Overall I can’t complain if not for the price… I paid $214 for 1 night!!!
It was a room with 2 queen beds and I shared that expense with 2 other people traveling with me (hence we paid ~ $70 each) still..that’s A LOT.
It’s a NYC constant: prices are high everywhere😣
When I got back from Niagara Falls, connetting from JFK to Downtown Manhattan did take me almost 2 hours but navigating the subway was not hard thanks to the CityMapper App.
NYC Public transportation
Public transportation in the New York area is mostly reliable but I really wouldn’t recommend traveling back and forth long distance every day, if most of the things you want to do are in Manhattan.
Every time I had to take the subway it felt like descending into a very smelly hell.
The smell while waiting at the platforms… OMG…it was awful!
It got stuck to my clothes and skin and I had to wash even my hair every day to feel more like myself again.
I wish I had one of these to help me through…
The subway’s smell is the only truly bad memory of my two weeks in New York!
Also… trains were sometimes canceled for maintenance issues or incidents of some kind and the L train to Brooklyn will soon be discontinued.
So if you have to rely on public transportation:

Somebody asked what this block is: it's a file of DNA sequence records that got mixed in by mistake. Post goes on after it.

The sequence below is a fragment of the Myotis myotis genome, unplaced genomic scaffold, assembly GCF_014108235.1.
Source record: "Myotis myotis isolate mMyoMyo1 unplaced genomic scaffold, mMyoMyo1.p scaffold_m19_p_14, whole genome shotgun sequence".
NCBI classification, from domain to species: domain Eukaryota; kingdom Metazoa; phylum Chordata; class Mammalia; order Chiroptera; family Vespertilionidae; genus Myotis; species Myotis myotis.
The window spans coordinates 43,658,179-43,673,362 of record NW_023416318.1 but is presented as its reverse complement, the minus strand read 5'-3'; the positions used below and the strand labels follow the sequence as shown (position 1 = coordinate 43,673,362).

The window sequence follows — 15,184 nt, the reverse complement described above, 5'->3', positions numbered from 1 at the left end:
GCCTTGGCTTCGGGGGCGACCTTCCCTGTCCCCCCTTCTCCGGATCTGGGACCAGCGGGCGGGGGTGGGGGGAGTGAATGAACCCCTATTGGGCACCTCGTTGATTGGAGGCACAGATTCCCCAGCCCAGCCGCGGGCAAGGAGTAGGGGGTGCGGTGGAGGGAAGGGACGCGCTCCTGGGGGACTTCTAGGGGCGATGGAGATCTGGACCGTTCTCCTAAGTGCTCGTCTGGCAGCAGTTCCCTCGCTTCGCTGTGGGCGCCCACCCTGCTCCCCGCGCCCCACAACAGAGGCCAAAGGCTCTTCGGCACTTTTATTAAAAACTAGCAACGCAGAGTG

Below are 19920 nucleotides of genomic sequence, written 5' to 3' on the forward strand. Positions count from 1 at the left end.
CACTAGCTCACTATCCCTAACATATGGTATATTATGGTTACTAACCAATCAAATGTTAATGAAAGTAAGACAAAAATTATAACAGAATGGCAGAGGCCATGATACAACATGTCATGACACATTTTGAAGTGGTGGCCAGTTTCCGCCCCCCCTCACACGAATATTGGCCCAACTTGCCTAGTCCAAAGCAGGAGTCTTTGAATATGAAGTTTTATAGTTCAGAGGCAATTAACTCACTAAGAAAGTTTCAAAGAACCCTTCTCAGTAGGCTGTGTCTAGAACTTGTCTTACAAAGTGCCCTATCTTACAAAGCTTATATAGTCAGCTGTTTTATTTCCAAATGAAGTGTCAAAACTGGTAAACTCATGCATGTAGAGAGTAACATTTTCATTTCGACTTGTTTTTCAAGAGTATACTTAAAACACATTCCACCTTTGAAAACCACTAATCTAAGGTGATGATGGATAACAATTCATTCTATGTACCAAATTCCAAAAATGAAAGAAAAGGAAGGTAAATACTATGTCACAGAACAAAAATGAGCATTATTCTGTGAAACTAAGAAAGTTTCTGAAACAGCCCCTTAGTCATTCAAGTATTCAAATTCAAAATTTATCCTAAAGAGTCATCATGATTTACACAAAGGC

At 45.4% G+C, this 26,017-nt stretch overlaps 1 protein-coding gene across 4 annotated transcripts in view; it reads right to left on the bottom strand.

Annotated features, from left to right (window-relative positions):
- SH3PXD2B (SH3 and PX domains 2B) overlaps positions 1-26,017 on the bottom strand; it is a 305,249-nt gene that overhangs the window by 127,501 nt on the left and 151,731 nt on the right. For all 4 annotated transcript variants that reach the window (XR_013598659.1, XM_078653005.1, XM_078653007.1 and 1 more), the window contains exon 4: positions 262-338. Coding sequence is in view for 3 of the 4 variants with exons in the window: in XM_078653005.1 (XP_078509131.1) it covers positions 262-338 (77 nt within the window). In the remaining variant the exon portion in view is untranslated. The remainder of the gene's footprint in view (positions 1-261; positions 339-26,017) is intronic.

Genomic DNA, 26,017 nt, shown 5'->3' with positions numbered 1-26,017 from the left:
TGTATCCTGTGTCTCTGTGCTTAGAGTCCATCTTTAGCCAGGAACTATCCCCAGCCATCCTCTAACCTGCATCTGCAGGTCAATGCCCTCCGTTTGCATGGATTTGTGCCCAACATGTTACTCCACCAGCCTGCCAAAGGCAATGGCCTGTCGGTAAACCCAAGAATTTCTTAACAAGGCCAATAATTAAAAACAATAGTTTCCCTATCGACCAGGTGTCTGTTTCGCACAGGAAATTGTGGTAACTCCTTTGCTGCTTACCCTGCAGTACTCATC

– Make sure you have subway stations near your accommodation
– Download apps like Citymapper that will tell everything you’ll need to know about the routes you’ll be taking (delays, cancelations, alternative routes…)
– Definitely purchase the 7 days Metrocard if you plan to use the subway more than 12 times during your stay!
Walking on foot gives you the chance to truly experience the city but don’t make the mistake of exhausting yourself the first few days!!
New York is a very expensive city for pretty much everything.
Look up prices and availability as soon as you have your flight booked!
I suggest booking the best solution you can find in your price range IMMEDIATELY if it doesn’t need a deposit /or is refundable AND has a decent cancellation policy (~1 week before check in).
I booked an hostel room in Brooklyn because (5 months before departure) I couldn’t find reasonable prices anywhere for my 2 weeks stay and I was afraid I’d end up without a good Manhattan solution but I kept on looking hoping hotel rates would drop.